3 years ago
Reply to  HAM

Hi HAM,

The Congressional hearings were NOT about data privacy or the fact that virtually every social media company in existence today operates EXACTLY the same way as Facebook, when it comes to scooping up their users’ data and then leasing (they don’t sell it) it to virtually anyone (company, organization, countries, etc.) willing to pay for it. Facebook and virtually every other social media company out there is in the data mining business. I was in the computer industry for 40 years and I understood back when Facebook was just getting started, what their business model was. Customer data is the product they mine (collect) and then lease to thousands of other entities for whatever they choose to do with it. That business model is what generates $40 billion dollars a year in annual revenue for Facebook and is what allows Zuckerberg to offer Facebook for “free” to his current two billion users world-wide.

The reason for the hearings was because Facebook committed the cardinal sin of leasing a very small part of its data collection (87 million users) to a conservative leaning company and then getting “caught”. I say “caught”, because in fact, Facebook did nothing either illegal based on the disclosure form everyone who signs up for Facebook or any other social media site clicks on or current law. Which is why I don’t belong to any of the major social media sites. In the current political climate where Democrats continue to hyper-ventilate over the fact that Hillary is not in the WH and the socialist agenda has been, at least temporarily stalled and in many cases reversed under Trump, the Democrats need someone to blame for this situation. Zuckerberg is simply the latest target of the left’s ire. Now he will have to prove his loyalty to the Party by writing lots of seven figure checks to aid Democrats.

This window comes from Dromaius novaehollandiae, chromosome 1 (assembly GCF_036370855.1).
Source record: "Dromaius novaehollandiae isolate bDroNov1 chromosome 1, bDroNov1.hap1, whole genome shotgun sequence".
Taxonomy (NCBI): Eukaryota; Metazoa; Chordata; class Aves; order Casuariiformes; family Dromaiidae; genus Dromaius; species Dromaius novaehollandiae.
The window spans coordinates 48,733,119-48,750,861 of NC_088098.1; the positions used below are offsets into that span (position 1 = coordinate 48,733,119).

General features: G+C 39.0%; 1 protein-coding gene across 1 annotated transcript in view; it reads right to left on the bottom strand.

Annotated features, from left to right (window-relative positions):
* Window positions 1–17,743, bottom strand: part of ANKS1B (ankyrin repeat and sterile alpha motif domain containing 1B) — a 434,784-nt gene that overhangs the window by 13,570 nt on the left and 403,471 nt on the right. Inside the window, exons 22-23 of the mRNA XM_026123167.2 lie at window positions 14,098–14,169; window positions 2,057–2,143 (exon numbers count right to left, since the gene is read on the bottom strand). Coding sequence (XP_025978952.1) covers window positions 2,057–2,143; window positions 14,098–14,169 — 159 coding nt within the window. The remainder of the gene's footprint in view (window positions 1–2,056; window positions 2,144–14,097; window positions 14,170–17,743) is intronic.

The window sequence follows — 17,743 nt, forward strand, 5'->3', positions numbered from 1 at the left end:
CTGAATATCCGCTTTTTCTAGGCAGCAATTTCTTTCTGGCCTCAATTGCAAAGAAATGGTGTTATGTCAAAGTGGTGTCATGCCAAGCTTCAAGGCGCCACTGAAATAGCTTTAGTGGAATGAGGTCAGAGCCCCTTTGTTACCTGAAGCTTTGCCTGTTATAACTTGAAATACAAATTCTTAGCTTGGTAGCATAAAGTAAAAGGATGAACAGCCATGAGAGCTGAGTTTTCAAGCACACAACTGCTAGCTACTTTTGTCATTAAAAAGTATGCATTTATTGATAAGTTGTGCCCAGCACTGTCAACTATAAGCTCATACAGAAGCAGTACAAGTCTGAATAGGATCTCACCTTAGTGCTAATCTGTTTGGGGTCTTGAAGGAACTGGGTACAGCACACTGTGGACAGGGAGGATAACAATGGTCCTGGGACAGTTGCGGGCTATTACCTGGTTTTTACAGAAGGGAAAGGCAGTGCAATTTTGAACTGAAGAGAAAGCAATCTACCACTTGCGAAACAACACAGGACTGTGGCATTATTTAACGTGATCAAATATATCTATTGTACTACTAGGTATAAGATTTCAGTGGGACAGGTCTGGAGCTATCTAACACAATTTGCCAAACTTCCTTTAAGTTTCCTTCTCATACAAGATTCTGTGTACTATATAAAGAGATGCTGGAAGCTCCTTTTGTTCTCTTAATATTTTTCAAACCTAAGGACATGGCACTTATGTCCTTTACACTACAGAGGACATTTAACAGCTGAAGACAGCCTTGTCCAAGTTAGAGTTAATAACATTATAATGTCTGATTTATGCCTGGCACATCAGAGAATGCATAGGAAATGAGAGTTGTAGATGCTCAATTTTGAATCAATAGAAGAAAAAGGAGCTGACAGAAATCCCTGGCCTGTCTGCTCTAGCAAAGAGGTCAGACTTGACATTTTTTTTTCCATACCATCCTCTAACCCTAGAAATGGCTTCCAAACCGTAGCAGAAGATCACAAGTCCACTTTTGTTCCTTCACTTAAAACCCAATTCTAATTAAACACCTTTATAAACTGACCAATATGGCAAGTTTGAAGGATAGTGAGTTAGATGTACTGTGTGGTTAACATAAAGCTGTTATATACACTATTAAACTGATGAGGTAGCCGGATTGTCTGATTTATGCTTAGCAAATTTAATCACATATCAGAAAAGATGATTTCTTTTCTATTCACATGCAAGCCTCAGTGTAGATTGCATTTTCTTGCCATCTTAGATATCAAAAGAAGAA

By the way, reason he met with all those Senators the day before the hearings was essentially to make it very plain to him, if he didn’t already “get it”, that they will leverage current public opinion to push for regulations against Facebook and any other social media web site they deem fit, if he doesn’t contribute a lot more money than usual to their campaign re-election funds. In simple terms, a shakedown. However, since they are the federal government, it is of course not illegal. If his checks are big enough (in the millions), he may even be allowed to help craft the regulations, so he effectively insulates Facebook from the most onerous aspects. The bigger the checks, the less negative impact to Facebook and his personal wealth. While also using any new regulations to crush any potential competitors from rising up down the road. That is why he kept offering to work with Congress on any proposed regulations. Thus the actual hearings were pretty much just a dog and pony show put on to provide the Senators and Congressmen with some free TV time ahead of the mid terms.